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Spokane, Washington  Est. May 19, 1883
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Spin Control

Sunday Spin: When they try to buy our votes, shouldn’t they buy other local things too?

OLYMPIAWashington is developing into THE PLACE for interest groups of every political stripe to try out their ballot initiative.

From gun control to same-sex marriage to legalized marijuana, national organizations have decided they love a state big enough to test out their legislation on a diverse population, but small enough to have relatively few media markets (the term campaign types use for cities) and relatively affordable ad rates.

Thus we see corporate agriculture and the organic food industry preparing to spend millions on a food labeling initiative. They’ll likely subscribe to the Costco theory of ballot politics, which says that if you spend enough money, and try enough times, you can convince Washington voters to pass almost anything.

It’s not a terrible thing have outside interests using their money trying to tell Washington voters what to do. . .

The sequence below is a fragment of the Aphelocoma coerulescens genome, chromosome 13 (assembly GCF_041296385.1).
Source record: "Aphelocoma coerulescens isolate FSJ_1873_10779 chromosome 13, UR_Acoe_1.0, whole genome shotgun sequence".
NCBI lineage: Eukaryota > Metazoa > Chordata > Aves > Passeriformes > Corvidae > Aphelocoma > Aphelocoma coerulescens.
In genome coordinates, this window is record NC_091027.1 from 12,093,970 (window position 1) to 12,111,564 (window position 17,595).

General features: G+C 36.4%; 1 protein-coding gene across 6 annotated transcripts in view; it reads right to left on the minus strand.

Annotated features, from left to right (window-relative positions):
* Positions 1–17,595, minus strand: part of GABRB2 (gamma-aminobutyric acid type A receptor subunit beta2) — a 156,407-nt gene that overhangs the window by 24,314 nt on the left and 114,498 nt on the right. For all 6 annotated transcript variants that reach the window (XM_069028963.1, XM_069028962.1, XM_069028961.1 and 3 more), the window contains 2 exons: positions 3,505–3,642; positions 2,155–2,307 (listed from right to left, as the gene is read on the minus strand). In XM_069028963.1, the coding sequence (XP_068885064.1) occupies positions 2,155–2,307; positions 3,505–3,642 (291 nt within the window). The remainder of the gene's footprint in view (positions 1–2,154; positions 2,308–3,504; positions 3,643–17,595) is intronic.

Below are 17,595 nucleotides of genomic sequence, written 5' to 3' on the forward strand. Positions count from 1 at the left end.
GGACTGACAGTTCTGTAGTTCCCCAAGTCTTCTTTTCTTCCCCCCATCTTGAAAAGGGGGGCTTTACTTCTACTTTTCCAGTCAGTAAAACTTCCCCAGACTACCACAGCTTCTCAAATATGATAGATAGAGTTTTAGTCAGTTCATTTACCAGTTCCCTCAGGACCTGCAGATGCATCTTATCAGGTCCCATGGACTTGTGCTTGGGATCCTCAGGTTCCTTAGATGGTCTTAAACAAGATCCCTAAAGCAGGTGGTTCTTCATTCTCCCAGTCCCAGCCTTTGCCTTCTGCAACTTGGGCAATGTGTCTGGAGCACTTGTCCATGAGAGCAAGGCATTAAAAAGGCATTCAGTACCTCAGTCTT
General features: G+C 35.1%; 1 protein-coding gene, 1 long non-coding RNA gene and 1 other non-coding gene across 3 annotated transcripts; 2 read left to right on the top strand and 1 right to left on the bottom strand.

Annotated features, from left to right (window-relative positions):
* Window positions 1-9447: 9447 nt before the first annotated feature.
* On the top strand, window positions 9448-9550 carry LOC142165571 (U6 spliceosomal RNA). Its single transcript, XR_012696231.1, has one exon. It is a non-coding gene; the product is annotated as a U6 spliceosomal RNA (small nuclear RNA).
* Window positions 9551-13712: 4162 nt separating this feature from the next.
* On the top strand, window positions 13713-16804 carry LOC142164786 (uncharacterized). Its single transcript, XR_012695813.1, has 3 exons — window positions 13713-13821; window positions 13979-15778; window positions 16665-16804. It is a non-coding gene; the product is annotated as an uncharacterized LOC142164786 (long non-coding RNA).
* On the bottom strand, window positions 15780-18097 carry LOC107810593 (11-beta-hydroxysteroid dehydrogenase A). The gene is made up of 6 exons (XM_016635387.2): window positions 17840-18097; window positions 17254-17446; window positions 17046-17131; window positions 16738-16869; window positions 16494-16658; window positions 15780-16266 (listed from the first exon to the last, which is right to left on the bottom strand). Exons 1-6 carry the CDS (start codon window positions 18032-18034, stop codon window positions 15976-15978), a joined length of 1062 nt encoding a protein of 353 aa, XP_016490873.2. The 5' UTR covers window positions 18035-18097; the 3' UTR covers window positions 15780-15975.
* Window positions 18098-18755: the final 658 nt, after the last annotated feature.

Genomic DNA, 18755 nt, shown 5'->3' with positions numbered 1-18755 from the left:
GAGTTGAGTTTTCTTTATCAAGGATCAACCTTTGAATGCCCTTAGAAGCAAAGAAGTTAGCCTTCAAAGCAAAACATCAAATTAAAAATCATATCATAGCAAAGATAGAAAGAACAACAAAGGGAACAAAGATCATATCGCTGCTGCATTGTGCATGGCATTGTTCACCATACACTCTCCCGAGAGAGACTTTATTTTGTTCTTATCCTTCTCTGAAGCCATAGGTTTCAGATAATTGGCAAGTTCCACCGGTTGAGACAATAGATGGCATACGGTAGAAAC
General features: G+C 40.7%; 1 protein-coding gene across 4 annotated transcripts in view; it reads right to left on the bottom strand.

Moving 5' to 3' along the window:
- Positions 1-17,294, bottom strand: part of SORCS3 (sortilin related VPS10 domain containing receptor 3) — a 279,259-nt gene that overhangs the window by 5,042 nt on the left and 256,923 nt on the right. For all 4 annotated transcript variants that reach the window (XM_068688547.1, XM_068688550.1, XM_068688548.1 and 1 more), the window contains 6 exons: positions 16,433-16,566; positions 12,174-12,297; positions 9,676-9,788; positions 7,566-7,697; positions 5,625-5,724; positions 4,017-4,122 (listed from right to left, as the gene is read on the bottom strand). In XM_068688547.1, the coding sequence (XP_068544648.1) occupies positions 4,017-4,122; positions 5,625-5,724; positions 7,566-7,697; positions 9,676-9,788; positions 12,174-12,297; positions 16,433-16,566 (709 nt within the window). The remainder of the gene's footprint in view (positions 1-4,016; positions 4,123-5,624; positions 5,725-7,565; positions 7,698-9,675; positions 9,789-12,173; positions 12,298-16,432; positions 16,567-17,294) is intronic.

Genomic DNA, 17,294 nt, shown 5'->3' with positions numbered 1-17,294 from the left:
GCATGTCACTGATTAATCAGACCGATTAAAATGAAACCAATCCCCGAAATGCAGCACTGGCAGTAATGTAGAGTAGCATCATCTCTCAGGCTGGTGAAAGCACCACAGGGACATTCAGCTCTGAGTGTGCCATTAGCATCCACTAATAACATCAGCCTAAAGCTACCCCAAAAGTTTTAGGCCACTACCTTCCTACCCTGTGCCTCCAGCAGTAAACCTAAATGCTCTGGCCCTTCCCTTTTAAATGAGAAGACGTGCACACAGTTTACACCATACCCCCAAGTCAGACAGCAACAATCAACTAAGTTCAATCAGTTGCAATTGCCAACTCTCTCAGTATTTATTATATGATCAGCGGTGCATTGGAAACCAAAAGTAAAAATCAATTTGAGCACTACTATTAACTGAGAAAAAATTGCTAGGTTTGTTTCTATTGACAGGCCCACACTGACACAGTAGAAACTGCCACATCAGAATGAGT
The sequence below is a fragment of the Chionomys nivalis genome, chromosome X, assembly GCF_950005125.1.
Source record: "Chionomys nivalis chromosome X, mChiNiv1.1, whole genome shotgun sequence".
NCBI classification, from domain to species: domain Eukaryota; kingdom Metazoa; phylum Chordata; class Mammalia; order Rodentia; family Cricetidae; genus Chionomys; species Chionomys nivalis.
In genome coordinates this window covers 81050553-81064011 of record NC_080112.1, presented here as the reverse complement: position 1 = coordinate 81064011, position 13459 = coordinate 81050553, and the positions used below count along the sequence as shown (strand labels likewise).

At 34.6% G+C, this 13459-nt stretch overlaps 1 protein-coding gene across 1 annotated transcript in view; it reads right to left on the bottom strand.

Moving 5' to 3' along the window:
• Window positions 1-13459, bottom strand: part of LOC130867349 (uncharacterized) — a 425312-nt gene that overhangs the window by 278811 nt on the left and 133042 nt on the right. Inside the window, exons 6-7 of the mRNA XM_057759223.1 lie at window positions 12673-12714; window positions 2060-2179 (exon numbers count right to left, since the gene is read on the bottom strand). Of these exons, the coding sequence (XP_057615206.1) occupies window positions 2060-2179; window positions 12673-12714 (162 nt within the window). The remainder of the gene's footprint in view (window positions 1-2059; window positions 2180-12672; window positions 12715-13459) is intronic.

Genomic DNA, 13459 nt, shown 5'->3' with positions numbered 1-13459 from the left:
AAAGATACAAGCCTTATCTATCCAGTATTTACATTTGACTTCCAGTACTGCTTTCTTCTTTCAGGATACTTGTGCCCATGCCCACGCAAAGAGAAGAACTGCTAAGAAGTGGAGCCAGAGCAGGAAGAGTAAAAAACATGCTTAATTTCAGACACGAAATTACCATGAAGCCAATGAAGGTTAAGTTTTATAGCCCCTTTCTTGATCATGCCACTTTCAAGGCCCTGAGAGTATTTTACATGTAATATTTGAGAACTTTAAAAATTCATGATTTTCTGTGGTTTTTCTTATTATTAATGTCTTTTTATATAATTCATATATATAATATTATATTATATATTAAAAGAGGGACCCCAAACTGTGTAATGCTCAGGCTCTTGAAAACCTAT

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. . . But considering the state’s economic woes over the last several years, it seems fair to point out we do not get the full benefit of that largesse.

Yes, the local television stations – and to some extent radio stations, and even newspapers – haul in some money for the ads. But campaigns spend big bucks on many other things, like polling and consulting and commercial production, and for many campaigns, that money goes to companies thousands of miles away. Even what would seem to be the most local of initiative-related activities, paying people to gather signatures, is sometimes farmed out to out-of-state companies, or paid to semi-nomadic name-beggars who travel the initiative states like latter-day Joads.

If the Legislature truly wants to boost the economy and help local businesses – which based on pronouncements at press conferences or floor speeches over the last six months are jobs 1 and 1A for some members and no lower than Job 3 for the rest – they should consider tapping this.

If Washington is going to be to ballot politics what Boeing is to jetliners and the Palouse is to soft white wheat, the state should require a healthy chunk – let’s make it a super-majority because that’s so fashionable – of all money raised be spent in the state, by companies located in the state, who employ people who live in the state. Any campaign that doesn’t do that in any given month could be subject to a fee, we won’t call it a tax or Republicans won’t consider it, equal to 10 percent of that month’s receipts.

Jim Camden
Jim Camden joined The Spokesman-Review in 1981 and retired in 2021. He is currently the political and state government correspondent covering Washington state.

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